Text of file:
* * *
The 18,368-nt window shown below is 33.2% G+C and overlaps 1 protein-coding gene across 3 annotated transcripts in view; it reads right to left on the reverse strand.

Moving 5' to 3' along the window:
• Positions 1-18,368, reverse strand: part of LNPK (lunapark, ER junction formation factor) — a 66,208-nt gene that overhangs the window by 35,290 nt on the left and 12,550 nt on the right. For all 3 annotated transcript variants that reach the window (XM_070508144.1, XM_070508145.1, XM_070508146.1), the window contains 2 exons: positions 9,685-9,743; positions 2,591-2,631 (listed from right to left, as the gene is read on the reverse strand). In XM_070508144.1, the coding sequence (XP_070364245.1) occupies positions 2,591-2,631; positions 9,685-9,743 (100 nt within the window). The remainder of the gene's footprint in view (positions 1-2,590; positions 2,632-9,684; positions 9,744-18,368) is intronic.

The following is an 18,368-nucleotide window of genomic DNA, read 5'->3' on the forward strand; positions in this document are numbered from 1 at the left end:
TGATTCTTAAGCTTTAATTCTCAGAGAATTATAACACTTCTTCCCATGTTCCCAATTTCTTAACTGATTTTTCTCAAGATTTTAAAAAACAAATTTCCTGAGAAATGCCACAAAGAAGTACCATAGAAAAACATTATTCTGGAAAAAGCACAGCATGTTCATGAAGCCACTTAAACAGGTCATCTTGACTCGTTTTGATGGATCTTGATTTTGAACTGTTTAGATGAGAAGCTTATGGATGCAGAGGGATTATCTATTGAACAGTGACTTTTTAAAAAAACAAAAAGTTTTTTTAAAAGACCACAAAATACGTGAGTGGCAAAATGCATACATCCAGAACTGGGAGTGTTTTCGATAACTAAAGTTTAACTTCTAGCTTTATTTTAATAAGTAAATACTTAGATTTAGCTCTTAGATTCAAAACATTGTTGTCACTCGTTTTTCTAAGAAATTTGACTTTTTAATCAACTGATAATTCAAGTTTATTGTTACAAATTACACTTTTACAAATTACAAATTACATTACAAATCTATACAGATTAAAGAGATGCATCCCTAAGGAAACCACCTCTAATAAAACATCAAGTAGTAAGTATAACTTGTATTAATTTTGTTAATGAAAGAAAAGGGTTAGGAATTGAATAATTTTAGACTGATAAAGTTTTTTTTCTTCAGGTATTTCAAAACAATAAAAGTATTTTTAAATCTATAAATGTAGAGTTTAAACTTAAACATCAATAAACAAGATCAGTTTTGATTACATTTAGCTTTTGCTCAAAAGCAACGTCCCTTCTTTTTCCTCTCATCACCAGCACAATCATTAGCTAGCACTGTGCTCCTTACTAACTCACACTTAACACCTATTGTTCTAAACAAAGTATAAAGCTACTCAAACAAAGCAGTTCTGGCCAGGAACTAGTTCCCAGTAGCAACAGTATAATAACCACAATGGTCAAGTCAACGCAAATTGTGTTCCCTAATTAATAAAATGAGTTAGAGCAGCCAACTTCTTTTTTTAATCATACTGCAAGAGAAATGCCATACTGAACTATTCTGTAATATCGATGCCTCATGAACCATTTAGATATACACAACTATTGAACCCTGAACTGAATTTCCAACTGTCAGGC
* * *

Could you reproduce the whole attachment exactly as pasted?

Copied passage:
The 18,368-nt window shown below is 33.2% G+C and overlaps 1 protein-coding gene across 3 annotated transcripts in view; it reads right to left on the reverse strand.

Moving 5' to 3' along the window:
• Positions 1-18,368, reverse strand: part of LNPK (lunapark, ER junction formation factor) — a 66,208-nt gene that overhangs the window by 35,290 nt on the left and 12,550 nt on the right. For all 3 annotated transcript variants that reach the window (XM_070508144.1, XM_070508145.1, XM_070508146.1), the window contains 2 exons: positions 9,685-9,743; positions 2,591-2,631 (listed from right to left, as the gene is read on the reverse strand). In XM_070508144.1, the coding sequence (XP_070364245.1) occupies positions 2,591-2,631; positions 9,685-9,743 (100 nt within the window). The remainder of the gene's footprint in view (positions 1-2,590; positions 2,632-9,684; positions 9,744-18,368) is intronic.

The following is an 18,368-nucleotide window of genomic DNA, read 5'->3' on the forward strand; positions in this document are numbered from 1 at the left end:
TGATTCTTAAGCTTTAATTCTCAGAGAATTATAACACTTCTTCCCATGTTCCCAATTTCTTAACTGATTTTTCTCAAGATTTTAAAAAACAAATTTCCTGAGAAATGCCACAAAGAAGTACCATAGAAAAACATTATTCTGGAAAAAGCACAGCATGTTCATGAAGCCACTTAAACAGGTCATCTTGACTCGTTTTGATGGATCTTGATTTTGAACTGTTTAGATGAGAAGCTTATGGATGCAGAGGGATTATCTATTGAACAGTGACTTTTTAAAAAAACAAAAAGTTTTTTTAAAAGACCACAAAATACGTGAGTGGCAAAATGCATACATCCAGAACTGGGAGTGTTTTCGATAACTAAAGTTTAACTTCTAGCTTTATTTTAATAAGTAAATACTTAGATTTAGCTCTTAGATTCAAAACATTGTTGTCACTCGTTTTTCTAAGAAATTTGACTTTTTAATCAACTGATAATTCAAGTTTATTGTTACAAATTACACTTTTACAAATTACAAATTACATTACAAATCTATACAGATTAAAGAGATGCATCCCTAAGGAAACCACCTCTAATAAAACATCAAGTAGTAAGTATAACTTGTATTAATTTTGTTAATGAAAGAAAAGGGTTAGGAATTGAATAATTTTAGACTGATAAAGTTTTTTTTCTTCAGGTATTTCAAAACAATAAAAGTATTTTTAAATCTATAAATGTAGAGTTTAAACTTAAACATCAATAAACAAGATCAGTTTTGATTACATTTAGCTTTTGCTCAAAAGCAACGTCCCTTCTTTTTCCTCTCATCACCAGCACAATCATTAGCTAGCACTGTGCTCCTTACTAACTCACACTTAACACCTATTGTTCTAAACAAAGTATAAAGCTACTCAAACAAAGCAGTTCTGGCCAGGAACTAGTTCCCAGTAGCAACAGTATAATAACCACAATGGTCAAGTCAACGCAAATTGTGTTCCCTAATTAATAAAATGAGTTAGAGCAGCCAACTTCTTTTTTTAATCATACTGCAAGAGAAATGCCATACTGAACTATTCTGTAATATCGATGCCTCATGAACCATTTAGATATACACAACTATTGAACCCTGAACTGAATTTCCAACTGTCAGGC